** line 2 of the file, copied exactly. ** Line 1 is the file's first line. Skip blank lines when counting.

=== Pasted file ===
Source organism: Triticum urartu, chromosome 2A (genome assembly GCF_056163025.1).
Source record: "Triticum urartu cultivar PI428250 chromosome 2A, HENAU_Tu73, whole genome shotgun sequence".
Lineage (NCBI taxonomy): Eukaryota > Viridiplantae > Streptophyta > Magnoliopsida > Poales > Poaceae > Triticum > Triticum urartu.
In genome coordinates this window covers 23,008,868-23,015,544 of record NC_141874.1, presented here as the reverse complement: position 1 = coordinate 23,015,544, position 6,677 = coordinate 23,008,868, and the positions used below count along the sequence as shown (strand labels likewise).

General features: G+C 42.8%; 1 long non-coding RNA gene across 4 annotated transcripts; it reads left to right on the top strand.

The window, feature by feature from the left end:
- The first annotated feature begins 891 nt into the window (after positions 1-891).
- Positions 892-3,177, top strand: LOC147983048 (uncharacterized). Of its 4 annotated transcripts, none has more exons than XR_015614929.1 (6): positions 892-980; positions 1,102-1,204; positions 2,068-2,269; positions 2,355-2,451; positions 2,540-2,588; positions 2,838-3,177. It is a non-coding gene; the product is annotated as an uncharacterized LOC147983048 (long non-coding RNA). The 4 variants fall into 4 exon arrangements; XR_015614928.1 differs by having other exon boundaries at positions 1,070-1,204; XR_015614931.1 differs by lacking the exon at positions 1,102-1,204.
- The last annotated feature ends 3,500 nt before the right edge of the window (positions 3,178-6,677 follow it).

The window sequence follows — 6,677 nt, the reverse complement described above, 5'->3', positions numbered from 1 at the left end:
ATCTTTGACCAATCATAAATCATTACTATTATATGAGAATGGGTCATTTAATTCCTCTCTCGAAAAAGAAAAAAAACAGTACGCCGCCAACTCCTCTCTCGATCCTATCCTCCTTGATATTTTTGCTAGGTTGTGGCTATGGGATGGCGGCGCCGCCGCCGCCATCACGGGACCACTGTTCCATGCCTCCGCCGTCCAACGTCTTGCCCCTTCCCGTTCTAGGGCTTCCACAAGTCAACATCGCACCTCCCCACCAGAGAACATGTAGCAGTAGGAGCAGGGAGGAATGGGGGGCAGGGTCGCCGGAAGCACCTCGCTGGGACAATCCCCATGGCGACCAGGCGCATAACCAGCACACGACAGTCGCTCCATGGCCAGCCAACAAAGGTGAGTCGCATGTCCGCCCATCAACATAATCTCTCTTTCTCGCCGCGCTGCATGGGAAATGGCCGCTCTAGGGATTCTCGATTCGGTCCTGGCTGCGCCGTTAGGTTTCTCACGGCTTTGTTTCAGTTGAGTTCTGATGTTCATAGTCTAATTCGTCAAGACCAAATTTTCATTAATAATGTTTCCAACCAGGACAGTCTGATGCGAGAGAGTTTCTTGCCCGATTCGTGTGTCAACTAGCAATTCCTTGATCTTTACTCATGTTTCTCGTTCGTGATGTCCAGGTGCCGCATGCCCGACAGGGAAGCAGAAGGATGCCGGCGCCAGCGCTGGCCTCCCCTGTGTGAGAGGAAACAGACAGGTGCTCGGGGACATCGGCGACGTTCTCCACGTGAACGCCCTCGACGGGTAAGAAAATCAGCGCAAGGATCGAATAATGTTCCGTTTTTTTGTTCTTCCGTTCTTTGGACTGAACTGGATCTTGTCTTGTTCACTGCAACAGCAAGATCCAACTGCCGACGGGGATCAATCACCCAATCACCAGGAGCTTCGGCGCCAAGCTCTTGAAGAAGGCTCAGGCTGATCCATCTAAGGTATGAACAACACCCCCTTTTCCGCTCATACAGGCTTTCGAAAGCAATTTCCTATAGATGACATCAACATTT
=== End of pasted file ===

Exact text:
Source record: "Triticum urartu cultivar PI428250 chromosome 2A, HENAU_Tu73, whole genome shotgun sequence".